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Teachers ignore health benefits of vitamin D, cancel student beach field trip over skin cancer fears

Skin cancer

(NaturalNews) Students attending St. George's Preparatory School in Jersey won't be going to the beach this year for their annual field trip, thanks to the pervasive spread of anti-sun propaganda, reports the UK's Telegraph. Fearful that the youngsters might develop skin cancer, teachers at the school reportedly canceled the trip at the last minute, opting instead to cordon their students off in a "safer," indoor environment free of natural light.

The Channel Island off England's coast has long been a popular holiday hotspot, attracting tens of thousands of Britons every year looking to escape the grind and gloom of other UK locales. Jersey, after all, boasts more than 2,000 hours of sunshine per year, and average temperatures of around 68 degrees Fahrenheit, roughly 15 degrees higher than the rest of the country.

But, all the fun in the sun that takes place here is raising some eyebrows, especially among health authorities who are worried about people getting skin cancer. A recently-issued report by the Jersey Health Department indicates that some 88 people out of the island's population of 100,000 people were diagnosed with malignant melanoma in 2014, and that similar numbers persist today.

This represents less than one-tenth of 1 percent of the entire population that developed skin cancer that year. But it's enough to have spooked administrators at St. George's, who feel that it's better to just keep students out of the sun altogether, rather than risk possibly adding to the number of diagnoses – a sentiment that's been parroted by representatives from cancer organizations like the Donna Ann and Melanoma Charity.

"As a charity we are extremely concerned that 88 patients were diagnosed with malignant melanoma," Kerry Petulla, a Donna Ann official, told the Telegraph, noting that the figures are "alarming."

"We are interpreting the figures as members of the public would interpret them ... . Our fear is that Jersey could turn out to have the highest rates of skin cancer in the world."

Vitamin D from the sun helps protect against cancer

Stopping for a minute to consider that many Britons have naturally paler skin – lighter-skinned people tend to burn more easily if their skin isn't first "primed" to receive sunlight – it makes sense that skin cancer rates are likely higher in this particular area of the world. Many Britons also routinely slather on sunscreen whenever they go outdoors, which depending on the ingredients in these lotions, may also be a major contributing factor to skin cancer.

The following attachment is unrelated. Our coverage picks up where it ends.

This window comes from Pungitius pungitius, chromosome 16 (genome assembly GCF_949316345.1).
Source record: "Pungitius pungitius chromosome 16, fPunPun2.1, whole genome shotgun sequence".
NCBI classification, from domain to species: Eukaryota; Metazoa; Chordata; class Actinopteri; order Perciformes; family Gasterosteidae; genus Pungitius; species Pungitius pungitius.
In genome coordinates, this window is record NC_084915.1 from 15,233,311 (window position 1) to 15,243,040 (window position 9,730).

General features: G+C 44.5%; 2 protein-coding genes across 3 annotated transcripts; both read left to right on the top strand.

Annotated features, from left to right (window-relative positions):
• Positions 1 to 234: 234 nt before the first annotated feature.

There are many potential reasons why melanoma rates are higher in Jersey, but health authorities and school officials at St. George's have chosen to take a very narrow view by blaming the sun, period. As a result, students will now be deprived of ultraviolet rays that, when tempered by an adequate amount of antioxidants, can actually help prevent skin cancer.

The sun, as many of our readers well know, is immuno-protective in the form of vitamin D, which is produced inside the body when the skin is exposed to natural sunlight. Avoiding the sun and constantly wearing sunscreen all the time inhibits vitamin D production, which is why many people throughout the world – including in the UK – are woefully deficient in this vital nutrient, which is also anti-cancer, by the way.

The Vitamin D Council has been studying the effects of vitamin D for many years, having concluded that vitamin D from the sun is one of the most powerfully-protective nutrients in existence. And its role in preventing cancer – not causing it – simply can't be overlooked when it comes to taking a scientific approach to this important issue.

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